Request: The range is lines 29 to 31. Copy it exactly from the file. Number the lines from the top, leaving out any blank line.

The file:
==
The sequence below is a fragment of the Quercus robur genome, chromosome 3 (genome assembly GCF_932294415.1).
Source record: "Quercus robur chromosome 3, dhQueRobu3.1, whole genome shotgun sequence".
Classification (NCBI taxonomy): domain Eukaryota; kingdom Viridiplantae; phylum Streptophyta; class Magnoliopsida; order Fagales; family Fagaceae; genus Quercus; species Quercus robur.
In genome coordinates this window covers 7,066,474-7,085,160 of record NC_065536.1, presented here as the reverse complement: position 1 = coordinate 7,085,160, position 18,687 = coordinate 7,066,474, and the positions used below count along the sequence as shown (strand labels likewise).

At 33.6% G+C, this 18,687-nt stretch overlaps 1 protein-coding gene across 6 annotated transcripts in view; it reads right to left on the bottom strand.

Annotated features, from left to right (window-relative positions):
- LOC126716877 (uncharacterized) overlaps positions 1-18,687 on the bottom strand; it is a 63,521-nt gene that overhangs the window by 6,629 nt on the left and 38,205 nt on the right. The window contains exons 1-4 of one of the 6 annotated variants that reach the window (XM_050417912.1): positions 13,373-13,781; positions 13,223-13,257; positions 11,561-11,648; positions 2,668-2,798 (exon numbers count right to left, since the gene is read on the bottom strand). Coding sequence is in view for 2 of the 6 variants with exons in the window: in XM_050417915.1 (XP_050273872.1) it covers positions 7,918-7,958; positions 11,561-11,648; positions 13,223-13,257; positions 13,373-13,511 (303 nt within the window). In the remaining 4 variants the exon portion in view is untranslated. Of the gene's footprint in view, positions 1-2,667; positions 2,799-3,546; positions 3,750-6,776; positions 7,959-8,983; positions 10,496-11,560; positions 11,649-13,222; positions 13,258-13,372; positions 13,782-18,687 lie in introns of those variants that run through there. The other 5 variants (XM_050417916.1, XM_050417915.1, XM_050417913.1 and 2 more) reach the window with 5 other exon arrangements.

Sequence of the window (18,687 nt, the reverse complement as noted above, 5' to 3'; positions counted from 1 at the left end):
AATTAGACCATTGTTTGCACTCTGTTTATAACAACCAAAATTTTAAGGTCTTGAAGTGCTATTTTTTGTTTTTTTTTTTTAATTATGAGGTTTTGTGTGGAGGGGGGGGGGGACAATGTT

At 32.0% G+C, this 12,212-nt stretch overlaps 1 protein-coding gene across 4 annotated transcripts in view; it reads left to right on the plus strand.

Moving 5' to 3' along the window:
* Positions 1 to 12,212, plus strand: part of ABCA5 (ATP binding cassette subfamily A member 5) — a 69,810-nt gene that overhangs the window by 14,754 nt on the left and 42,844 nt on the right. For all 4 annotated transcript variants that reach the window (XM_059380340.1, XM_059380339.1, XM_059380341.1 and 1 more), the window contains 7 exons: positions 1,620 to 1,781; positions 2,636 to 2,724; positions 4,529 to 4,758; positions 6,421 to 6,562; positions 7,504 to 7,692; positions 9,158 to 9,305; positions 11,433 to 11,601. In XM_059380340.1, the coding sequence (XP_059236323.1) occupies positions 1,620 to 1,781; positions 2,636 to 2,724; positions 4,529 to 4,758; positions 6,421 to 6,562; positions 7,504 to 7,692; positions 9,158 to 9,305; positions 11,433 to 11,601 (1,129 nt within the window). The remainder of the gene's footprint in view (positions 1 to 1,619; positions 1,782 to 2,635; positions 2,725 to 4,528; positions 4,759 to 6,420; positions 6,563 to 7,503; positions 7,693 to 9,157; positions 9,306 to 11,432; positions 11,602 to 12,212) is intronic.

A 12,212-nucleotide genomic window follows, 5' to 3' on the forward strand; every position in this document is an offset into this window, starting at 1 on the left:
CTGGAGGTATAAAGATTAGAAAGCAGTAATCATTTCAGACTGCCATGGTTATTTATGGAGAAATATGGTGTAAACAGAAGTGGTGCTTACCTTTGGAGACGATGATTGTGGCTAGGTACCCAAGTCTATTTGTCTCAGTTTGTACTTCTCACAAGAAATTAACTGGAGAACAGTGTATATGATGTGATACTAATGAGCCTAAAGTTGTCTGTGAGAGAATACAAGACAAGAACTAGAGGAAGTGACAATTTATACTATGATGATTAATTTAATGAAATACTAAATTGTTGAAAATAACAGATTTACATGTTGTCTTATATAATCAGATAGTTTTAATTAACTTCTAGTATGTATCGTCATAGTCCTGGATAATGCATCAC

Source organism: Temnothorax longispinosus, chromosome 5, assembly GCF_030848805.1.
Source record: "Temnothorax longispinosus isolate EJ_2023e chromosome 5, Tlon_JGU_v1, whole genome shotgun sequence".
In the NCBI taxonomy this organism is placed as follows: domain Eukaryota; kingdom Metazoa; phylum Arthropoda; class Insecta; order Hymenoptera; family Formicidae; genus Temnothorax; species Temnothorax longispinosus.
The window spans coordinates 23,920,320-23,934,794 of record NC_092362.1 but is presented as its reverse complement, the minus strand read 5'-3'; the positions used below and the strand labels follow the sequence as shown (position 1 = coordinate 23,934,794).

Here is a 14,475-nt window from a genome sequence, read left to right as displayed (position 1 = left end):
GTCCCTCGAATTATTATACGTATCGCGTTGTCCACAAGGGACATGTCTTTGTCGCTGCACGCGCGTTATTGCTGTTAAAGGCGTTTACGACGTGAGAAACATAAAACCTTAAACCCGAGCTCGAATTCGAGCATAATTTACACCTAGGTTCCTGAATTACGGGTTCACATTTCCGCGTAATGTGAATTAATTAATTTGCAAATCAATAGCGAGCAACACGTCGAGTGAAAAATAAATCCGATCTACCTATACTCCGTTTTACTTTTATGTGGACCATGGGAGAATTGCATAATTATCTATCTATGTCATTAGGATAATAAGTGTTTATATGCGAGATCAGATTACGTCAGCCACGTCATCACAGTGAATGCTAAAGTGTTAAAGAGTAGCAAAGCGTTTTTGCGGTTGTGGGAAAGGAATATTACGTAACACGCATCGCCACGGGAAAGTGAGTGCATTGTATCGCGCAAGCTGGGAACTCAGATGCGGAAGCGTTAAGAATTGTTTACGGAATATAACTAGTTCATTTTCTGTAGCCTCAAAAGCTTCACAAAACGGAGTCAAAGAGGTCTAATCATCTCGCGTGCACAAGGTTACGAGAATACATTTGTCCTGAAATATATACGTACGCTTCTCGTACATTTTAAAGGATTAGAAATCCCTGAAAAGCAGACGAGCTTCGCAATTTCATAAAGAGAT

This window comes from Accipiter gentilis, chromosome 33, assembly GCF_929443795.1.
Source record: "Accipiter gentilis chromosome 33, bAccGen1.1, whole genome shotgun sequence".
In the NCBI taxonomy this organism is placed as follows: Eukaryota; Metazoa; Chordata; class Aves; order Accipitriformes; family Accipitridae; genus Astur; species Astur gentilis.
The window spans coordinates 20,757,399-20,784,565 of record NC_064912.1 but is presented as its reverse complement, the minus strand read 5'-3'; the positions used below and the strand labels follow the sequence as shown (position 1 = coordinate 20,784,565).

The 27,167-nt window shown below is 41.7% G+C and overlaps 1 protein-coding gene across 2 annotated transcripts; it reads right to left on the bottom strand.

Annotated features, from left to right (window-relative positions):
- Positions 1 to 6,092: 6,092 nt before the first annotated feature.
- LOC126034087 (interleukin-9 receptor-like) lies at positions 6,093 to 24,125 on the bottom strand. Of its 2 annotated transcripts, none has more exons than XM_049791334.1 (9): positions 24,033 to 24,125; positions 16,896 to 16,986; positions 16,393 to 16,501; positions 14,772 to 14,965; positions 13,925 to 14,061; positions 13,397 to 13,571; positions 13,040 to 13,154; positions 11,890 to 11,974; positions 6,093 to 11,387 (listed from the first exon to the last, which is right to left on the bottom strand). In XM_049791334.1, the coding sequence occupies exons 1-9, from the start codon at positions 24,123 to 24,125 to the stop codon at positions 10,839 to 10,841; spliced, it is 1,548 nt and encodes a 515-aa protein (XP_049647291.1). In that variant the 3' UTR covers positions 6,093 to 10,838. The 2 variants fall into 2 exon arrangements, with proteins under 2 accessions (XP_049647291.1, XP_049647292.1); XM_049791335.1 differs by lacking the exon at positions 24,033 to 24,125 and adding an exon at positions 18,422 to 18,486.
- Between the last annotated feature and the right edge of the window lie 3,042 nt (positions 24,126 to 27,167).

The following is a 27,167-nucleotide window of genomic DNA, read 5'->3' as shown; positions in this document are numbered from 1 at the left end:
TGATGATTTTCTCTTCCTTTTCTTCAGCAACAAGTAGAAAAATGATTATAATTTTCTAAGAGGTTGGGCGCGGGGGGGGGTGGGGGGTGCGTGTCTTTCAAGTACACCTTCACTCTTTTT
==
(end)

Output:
- Between the last annotated feature and the right edge of the window lie 3,042 nt (positions 24,126 to 27,167).

The following is a 27,167-nucleotide window of genomic DNA, read 5'->3' as shown; positions in this document are numbered from 1 at the left end:
TGATGATTTTCTCTTCCTTTTCTTCAGCAACAAGTAGAAAAATGATTATAATTTTCTAAGAGGTTGGGCGCGGGGGGGGGTGGGGGGTGCGTGTCTTTCAAGTACACCTTCACTCTTTTT